A $1.35 million libel suit filed by the Council on American-Islamic Relations (CAIR) against Andrew Whitehead of Anti-CAIR (ACAIR), who called CAIR a “terrorist front organization,” that was “founded by Hamas supporters,” and was working to “make radical Islam the dominant religion in the United States,” has been dismissed with prejudice. According to ACAIR’s Mr. Whitehead, who posts at www.anti-cair-net.org, “I am pleased to report the CAIR lawsuit has been dismissed after the parties reached a mutually agreeable settlement.”
Terms of the settlement are confidential. However, no apology was issued, no retraction or corrections made, and the statements that triggered CAIR’s suit remain on the ACAIR website.
CAIR’s suit was filed on March 31, 2004 after Mr. Whitehead posted the following statements:
CAIR claimed these statements were false, that Mr. Whitehead made them “with knowledge of their falsity,” and that the statements were actionable because “they impute the commission of a criminal offense.” CAIR claimed injury to its “standing and reputation throughout the United States and elsewhere,” and sought $1 million in compensatory damages, $350,000 in punitive damages, plus legal fees and interest.
On June 20, 2005, and following submission of discovery requests by Mr. Whitehead’s counsel, Reed D. Rubinstein of Greenberg Traurig LLP’s Washington, D.C. office, seeking information regarding CAIR’s finances, its relationship to Hamas, and its ties to Saudi Arabia and other Islamic radicals, CAIR dropped nearly all of its original claims. The revised complaint alleged only the following statements to be false and defamatory:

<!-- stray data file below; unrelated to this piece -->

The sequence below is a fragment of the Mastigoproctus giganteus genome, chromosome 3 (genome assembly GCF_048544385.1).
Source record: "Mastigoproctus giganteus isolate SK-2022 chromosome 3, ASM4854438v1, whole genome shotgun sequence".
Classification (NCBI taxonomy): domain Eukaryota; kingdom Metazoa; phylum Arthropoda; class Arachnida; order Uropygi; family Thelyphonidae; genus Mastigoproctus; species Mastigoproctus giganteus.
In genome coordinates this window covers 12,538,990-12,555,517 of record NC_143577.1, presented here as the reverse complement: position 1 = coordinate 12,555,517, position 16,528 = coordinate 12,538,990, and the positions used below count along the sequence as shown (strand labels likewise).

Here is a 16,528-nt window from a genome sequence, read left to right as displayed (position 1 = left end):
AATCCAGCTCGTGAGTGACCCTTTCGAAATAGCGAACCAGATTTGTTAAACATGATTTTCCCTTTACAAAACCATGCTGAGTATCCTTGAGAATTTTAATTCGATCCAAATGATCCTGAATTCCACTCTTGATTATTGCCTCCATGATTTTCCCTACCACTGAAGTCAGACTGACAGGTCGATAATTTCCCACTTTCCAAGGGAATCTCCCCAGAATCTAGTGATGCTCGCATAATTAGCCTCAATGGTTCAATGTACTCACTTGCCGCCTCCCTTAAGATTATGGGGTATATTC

Subsequently, Mr. Whitehead’s counsel filed papers demonstrating the extensive links between, and actions taken by, CAIR and its principal leaders with and on behalf of Hamas terrorists, foreign Islamic radicals, and domestic Islamic extremists. Among other things, the pleadings showed how CAIR had used its website to exploit the 9/11 atrocities, funneling money to the notorious Hamas front group the “Holy Land Foundation” (HLF). HLF, organized and operated by a CAIR-Austin, Texas board member who was a close and long-time associate of CAIR’s executive officers, financed Hamas, and was shut down by the United States government in December, 2001. HLF was also shown to have provided funds to CAIR.
Shortly after Mr. Whitehead’s counsel filed
these papers, and shortly before a court hearing on Mr. Whitehead’s
request for access to CAIR’s financial data and relationship with Hamas
and Islamic radicals was to be held, the case was settled and dismissed with prejudice.